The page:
Sitemaps mean different things to different people, and this article will explore the most popular definitions as well as their importance. The problem is that they all use the word "sitemap" for very different web tools. However when you begin to define what they really are, their purpose, how they are structured, and how to create them; you see they are indeed very different. This article will explore what they are and hopefully give you a better idea of how to use them to make better church websites.
Simply put, this is a page on your website that has links to every major section of your site, similar to a book's table of contents. It is up to you as to how deep and detailed you want it to be, but this is a great way for a visitor to see what is on your site at a glance. These pages are helpful to people who are trying to see everything your church or your website has to offer. It is also a last resort for someone who is not finding what they hope to have. Links to a sitemap are often found in the footer mostly because they are a last-ditch effort to catch people that scrolled to the bottom of a page and are about to exit the site.
A sitemap diagram is a useful tool that shows how the various pages are connected on your website. LIke a sitemap page, they show all the major sections of your site; however this is not a customer-facing tool. This is for your web team to use to document how your site is laid out.The minimum information your sitemap needs to contain is the name of each page or section. However the maximum you can include and references is nearly unlimited. You can choose to add information about the intended audience and market, the content types used on the page, the person or department responsible for maintenance, or any other data points. I hope you can see that this will make a great reference tool for future projects. Note that you can save time by grouping similar pages that use the same template. A great example of this is your staff directory, where there are many pages, but they have nearly the exact same data points.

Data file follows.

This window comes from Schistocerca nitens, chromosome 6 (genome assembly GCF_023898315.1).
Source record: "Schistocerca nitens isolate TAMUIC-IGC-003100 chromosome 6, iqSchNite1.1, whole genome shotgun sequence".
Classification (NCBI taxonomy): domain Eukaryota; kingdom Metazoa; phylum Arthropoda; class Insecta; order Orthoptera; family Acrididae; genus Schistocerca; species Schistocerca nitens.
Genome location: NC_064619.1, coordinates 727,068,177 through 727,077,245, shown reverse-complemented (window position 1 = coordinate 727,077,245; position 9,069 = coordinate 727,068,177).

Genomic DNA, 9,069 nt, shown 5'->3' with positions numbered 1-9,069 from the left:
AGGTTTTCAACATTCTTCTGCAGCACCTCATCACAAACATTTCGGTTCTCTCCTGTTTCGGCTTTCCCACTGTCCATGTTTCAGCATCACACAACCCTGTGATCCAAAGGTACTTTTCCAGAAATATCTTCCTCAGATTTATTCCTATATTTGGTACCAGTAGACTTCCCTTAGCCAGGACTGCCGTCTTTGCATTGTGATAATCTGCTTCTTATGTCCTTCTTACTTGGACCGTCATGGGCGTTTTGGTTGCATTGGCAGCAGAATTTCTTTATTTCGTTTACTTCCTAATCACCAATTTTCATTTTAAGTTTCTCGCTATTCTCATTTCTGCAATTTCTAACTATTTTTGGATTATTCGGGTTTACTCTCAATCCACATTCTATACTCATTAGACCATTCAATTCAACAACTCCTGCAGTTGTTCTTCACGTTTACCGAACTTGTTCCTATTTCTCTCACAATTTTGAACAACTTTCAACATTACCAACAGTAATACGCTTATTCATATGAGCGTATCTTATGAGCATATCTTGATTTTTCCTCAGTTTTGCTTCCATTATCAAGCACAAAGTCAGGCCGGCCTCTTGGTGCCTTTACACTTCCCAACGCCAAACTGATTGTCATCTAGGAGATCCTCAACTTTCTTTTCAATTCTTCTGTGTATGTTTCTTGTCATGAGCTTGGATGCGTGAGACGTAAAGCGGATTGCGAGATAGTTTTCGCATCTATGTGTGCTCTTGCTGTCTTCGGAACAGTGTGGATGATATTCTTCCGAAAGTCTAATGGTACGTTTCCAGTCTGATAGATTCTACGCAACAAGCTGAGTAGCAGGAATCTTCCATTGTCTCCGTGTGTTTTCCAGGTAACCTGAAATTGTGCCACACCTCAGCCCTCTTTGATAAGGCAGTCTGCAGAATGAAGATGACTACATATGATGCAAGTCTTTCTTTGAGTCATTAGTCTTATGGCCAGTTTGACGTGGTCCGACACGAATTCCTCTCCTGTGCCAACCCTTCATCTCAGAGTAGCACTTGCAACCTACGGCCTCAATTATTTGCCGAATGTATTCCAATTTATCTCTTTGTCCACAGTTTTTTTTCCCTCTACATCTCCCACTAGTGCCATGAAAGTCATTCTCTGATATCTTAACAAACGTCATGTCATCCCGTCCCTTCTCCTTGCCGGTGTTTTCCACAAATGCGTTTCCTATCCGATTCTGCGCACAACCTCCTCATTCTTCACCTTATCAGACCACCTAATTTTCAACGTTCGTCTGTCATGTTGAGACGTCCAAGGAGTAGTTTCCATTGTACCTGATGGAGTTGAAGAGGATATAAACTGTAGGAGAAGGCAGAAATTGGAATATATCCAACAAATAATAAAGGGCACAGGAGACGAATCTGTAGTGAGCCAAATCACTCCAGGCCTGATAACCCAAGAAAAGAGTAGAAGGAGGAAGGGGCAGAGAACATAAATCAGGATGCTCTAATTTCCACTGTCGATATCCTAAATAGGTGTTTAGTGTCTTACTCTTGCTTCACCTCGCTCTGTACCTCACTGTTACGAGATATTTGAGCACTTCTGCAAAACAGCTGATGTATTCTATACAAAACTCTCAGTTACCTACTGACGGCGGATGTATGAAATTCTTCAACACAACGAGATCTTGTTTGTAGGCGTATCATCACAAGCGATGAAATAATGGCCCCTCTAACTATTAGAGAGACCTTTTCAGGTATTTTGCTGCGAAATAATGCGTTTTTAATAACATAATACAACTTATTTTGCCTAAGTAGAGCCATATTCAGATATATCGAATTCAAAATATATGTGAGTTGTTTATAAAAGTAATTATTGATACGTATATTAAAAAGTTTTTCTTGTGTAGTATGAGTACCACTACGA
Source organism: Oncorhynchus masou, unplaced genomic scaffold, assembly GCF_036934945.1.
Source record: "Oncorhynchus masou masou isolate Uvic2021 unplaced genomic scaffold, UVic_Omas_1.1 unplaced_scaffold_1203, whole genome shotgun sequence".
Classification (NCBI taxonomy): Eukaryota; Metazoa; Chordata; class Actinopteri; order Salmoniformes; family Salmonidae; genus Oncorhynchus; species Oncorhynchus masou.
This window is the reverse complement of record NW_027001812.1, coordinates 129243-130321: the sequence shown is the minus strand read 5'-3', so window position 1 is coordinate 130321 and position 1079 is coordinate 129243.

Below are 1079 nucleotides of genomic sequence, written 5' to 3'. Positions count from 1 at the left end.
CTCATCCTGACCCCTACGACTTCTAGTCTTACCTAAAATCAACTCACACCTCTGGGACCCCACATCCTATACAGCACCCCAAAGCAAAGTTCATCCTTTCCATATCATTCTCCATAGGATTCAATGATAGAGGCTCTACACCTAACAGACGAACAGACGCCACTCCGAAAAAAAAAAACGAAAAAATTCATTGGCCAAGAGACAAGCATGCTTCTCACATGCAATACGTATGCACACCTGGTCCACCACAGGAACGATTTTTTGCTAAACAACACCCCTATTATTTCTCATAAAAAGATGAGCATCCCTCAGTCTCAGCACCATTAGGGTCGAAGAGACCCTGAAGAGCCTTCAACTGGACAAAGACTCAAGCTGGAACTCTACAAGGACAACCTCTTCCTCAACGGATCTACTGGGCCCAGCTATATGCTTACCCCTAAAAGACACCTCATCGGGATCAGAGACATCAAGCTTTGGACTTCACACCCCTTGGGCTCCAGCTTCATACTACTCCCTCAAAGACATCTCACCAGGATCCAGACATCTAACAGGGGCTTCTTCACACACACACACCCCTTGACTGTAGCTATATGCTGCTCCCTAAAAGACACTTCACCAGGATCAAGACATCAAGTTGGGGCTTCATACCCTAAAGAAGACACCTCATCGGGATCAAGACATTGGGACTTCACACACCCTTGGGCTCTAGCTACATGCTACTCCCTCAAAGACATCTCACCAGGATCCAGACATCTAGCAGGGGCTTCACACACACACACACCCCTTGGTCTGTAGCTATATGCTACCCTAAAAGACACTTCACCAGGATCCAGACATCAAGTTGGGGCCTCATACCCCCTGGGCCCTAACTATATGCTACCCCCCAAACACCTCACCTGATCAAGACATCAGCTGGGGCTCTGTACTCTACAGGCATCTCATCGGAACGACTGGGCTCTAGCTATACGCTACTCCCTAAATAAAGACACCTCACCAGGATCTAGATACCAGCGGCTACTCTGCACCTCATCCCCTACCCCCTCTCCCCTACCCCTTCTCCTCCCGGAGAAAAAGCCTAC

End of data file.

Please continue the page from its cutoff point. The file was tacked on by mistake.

I am sure that the mere mentioning of the letters "XML" turned some of you off for this part of the article, but please read on. This file typically sits in your root directory and is used by search engines to document your site's content. It is very similar to the previous two types of sitemaps, however they offer more data, and in a specific format that is easy for a search engine can index. Plus while your sitemap page only shows an outline, and your sitemap diagram describes information about your pages and templates, your XML sitemap outlines every page, post, image, document, and audio file. While this may sound like an extremely daunting task, you can use sitemap creation tools, such as GSiteCrawler. This app will create and upload your XML sitemap, plus notify major search engines your new sitemap is ready for parsing. If you use a modern content management system such as WordPress, rest easy as your sitemaps are created automatically.
This article covered a wide array of topics, from web pages, to auditing and documenting tools, and finally to a more technical tool to help your website content get noticed by search engines. I hope that by describing what each kind of sitemap is, it demystifies what they are, and now you can see the value each brings to the table. The action item is a simple one of encouragement that you to further explore how each can be created or enhanced to help your church website.
Image courtesy of Sanja Gjenero